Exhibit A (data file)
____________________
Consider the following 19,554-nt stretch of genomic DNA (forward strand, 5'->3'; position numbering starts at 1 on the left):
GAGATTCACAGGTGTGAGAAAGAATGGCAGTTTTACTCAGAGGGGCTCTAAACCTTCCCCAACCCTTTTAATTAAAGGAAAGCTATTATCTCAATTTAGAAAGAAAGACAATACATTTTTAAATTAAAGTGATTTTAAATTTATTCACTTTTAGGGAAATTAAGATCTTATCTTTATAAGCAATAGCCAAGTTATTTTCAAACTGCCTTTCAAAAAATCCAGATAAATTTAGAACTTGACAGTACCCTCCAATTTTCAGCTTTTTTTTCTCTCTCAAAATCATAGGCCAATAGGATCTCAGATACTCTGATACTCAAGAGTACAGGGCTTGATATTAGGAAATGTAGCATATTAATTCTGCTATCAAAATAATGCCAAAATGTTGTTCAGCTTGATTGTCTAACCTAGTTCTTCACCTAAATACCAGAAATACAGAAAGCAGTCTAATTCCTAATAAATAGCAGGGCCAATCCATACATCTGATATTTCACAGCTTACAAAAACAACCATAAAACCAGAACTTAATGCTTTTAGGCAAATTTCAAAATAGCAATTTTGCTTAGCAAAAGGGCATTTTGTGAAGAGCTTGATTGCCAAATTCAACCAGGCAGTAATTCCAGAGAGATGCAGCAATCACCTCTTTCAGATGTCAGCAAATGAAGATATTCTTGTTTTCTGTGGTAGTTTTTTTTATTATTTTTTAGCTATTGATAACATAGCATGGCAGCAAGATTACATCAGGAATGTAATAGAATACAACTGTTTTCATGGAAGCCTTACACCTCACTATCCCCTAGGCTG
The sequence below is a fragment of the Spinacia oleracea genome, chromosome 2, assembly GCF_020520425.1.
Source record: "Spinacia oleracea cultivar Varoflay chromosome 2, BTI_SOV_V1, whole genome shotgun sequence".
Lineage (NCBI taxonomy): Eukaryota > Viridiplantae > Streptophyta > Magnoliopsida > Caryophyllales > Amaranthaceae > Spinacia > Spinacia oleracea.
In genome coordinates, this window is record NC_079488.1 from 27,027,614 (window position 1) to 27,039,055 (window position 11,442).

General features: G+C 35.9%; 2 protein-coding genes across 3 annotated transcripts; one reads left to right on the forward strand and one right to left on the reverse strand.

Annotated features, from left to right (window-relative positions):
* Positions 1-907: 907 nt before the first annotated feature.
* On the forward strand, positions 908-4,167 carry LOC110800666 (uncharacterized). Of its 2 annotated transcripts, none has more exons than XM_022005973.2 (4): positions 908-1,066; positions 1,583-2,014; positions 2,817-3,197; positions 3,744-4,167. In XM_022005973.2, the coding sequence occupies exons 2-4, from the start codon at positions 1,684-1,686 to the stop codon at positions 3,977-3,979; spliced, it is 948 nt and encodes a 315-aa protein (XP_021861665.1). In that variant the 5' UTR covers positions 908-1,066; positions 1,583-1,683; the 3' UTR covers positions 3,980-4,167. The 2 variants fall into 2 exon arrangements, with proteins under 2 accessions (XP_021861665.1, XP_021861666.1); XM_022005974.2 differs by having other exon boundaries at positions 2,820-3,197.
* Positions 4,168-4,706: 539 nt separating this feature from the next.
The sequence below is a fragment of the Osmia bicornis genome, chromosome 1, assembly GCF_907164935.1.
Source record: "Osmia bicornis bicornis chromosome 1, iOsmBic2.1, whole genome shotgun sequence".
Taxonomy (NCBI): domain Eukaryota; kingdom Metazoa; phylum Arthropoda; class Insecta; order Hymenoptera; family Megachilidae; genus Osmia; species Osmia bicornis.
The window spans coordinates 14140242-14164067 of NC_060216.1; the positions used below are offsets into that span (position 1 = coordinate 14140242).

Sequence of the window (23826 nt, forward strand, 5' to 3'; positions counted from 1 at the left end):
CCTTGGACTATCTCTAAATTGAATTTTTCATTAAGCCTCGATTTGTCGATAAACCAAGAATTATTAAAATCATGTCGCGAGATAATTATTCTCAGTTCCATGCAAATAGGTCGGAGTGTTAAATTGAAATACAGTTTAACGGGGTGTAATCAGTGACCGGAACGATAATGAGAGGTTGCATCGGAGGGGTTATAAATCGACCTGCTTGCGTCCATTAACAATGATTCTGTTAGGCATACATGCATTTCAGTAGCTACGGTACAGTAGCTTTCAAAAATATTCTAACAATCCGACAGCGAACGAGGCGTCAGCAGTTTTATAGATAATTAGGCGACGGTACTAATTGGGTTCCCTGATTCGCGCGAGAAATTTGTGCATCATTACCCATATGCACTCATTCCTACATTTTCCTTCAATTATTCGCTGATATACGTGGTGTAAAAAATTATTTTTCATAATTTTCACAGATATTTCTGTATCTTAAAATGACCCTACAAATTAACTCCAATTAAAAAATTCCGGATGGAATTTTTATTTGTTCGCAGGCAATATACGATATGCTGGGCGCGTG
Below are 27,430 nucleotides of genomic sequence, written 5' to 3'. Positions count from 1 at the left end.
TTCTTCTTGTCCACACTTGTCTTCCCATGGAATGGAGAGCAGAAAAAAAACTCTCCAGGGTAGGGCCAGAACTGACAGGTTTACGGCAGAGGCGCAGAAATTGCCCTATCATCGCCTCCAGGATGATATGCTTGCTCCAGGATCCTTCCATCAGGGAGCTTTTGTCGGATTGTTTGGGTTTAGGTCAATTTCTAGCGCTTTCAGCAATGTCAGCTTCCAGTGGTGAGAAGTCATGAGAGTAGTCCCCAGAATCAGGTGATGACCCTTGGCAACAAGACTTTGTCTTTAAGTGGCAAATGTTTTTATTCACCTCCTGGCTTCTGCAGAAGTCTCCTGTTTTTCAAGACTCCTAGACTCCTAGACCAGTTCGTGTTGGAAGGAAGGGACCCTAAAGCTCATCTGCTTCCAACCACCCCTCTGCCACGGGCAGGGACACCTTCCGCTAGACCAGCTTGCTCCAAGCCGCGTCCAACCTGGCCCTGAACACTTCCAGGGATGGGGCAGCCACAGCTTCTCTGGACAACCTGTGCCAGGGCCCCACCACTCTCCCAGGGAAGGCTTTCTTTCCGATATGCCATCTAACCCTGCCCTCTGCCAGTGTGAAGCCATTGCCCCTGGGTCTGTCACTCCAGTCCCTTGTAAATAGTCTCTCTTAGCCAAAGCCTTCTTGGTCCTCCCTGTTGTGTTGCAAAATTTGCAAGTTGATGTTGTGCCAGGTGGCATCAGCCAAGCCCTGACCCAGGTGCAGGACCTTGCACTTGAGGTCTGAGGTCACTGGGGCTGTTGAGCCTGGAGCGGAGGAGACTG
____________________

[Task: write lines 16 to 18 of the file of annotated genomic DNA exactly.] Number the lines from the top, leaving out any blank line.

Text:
Sequence of the window (23826 nt, forward strand, 5' to 3'; positions counted from 1 at the left end):
CCTTGGACTATCTCTAAATTGAATTTTTCATTAAGCCTCGATTTGTCGATAAACCAAGAATTATTAAAATCATGTCGCGAGATAATTATTCTCAGTTCCATGCAAATAGGTCGGAGTGTTAAATTGAAATACAGTTTAACGGGGTGTAATCAGTGACCGGAACGATAATGAGAGGTTGCATCGGAGGGGTTATAAATCGACCTGCTTGCGTCCATTAACAATGATTCTGTTAGGCATACATGCATTTCAGTAGCTACGGTACAGTAGCTTTCAAAAATATTCTAACAATCCGACAGCGAACGAGGCGTCAGCAGTTTTATAGATAATTAGGCGACGGTACTAATTGGGTTCCCTGATTCGCGCGAGAAATTTGTGCATCATTACCCATATGCACTCATTCCTACATTTTCCTTCAATTATTCGCTGATATACGTGGTGTAAAAAATTATTTTTCATAATTTTCACAGATATTTCTGTATCTTAAAATGACCCTACAAATTAACTCCAATTAAAAAATTCCGGATGGAATTTTTATTTGTTCGCAGGCAATATACGATATGCTGGGCGCGTG
Below are 27,430 nucleotides of genomic sequence, written 5' to 3'. Positions count from 1 at the left end.